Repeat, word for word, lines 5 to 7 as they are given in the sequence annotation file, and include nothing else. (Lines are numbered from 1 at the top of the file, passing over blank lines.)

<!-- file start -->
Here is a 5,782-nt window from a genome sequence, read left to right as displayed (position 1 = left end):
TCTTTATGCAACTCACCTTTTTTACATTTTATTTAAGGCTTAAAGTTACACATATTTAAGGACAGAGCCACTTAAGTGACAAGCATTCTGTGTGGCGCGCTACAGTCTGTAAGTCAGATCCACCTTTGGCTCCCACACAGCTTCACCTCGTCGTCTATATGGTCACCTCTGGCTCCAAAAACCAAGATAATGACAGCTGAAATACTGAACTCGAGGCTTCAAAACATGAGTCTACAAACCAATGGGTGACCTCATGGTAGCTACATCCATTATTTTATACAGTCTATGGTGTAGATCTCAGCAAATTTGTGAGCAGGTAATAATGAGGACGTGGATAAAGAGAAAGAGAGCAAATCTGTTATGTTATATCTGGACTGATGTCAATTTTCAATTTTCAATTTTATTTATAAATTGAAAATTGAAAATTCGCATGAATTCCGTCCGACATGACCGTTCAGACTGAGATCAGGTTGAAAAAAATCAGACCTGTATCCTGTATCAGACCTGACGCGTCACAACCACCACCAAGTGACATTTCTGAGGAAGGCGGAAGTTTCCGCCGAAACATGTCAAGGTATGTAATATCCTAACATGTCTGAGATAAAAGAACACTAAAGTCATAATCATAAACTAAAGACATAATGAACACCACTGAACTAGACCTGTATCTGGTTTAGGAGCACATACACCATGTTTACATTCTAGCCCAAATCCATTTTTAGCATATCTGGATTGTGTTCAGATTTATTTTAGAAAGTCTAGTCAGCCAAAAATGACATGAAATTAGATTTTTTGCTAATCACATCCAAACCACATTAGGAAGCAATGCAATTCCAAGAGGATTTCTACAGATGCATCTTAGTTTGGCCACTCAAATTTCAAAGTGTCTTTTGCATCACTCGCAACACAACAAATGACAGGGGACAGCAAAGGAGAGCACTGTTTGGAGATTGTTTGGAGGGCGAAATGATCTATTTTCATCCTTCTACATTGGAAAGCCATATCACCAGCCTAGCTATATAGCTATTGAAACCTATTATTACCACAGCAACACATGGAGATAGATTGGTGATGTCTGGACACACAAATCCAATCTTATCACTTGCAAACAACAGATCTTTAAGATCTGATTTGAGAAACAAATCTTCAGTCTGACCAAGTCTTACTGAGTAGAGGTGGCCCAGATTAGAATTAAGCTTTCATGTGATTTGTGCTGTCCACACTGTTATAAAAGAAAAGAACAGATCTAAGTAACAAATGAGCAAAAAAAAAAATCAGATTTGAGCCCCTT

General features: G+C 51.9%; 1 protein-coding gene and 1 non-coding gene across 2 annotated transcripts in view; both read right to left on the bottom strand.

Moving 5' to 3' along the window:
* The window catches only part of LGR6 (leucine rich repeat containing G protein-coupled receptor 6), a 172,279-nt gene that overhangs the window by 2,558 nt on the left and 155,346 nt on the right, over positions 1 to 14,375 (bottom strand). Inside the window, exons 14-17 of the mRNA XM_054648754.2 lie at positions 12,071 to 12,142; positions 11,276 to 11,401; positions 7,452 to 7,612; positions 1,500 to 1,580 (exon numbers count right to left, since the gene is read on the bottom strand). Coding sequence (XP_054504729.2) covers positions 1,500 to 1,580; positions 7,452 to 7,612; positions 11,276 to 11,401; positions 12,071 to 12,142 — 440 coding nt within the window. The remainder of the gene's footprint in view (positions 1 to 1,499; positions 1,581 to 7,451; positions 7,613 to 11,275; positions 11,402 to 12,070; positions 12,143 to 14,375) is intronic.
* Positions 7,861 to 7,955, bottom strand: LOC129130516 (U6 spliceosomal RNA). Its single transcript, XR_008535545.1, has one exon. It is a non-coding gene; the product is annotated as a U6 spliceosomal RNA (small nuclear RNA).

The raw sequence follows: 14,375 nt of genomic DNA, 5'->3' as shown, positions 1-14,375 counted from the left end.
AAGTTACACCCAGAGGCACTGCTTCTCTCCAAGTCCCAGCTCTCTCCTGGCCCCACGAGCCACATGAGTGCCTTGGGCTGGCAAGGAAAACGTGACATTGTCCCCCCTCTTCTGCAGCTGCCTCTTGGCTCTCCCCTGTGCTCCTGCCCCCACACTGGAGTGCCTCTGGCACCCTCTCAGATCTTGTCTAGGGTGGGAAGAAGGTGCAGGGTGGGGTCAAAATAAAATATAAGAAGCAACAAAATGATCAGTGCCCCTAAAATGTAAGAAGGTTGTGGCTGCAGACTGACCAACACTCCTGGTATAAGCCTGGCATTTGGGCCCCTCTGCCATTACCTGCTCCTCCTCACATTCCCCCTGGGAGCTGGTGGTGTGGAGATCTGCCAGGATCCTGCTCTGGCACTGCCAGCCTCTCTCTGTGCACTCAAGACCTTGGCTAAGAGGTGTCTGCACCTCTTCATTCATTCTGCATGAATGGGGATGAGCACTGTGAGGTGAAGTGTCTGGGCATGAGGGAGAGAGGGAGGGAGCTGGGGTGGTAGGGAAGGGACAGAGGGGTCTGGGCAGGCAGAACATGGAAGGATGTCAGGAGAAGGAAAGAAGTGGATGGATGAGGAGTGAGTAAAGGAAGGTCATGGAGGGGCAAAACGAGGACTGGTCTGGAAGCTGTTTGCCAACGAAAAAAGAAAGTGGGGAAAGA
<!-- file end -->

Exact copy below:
* The window catches only part of LGR6 (leucine rich repeat containing G protein-coupled receptor 6), a 172,279-nt gene that overhangs the window by 2,558 nt on the left and 155,346 nt on the right, over positions 1 to 14,375 (bottom strand). Inside the window, exons 14-17 of the mRNA XM_054648754.2 lie at positions 12,071 to 12,142; positions 11,276 to 11,401; positions 7,452 to 7,612; positions 1,500 to 1,580 (exon numbers count right to left, since the gene is read on the bottom strand). Coding sequence (XP_054504729.2) covers positions 1,500 to 1,580; positions 7,452 to 7,612; positions 11,276 to 11,401; positions 12,071 to 12,142 — 440 coding nt within the window. The remainder of the gene's footprint in view (positions 1 to 1,499; positions 1,581 to 7,451; positions 7,613 to 11,275; positions 11,402 to 12,070; positions 12,143 to 14,375) is intronic.
* Positions 7,861 to 7,955, bottom strand: LOC129130516 (U6 spliceosomal RNA). Its single transcript, XR_008535545.1, has one exon. It is a non-coding gene; the product is annotated as a U6 spliceosomal RNA (small nuclear RNA).

The raw sequence follows: 14,375 nt of genomic DNA, 5'->3' as shown, positions 1-14,375 counted from the left end.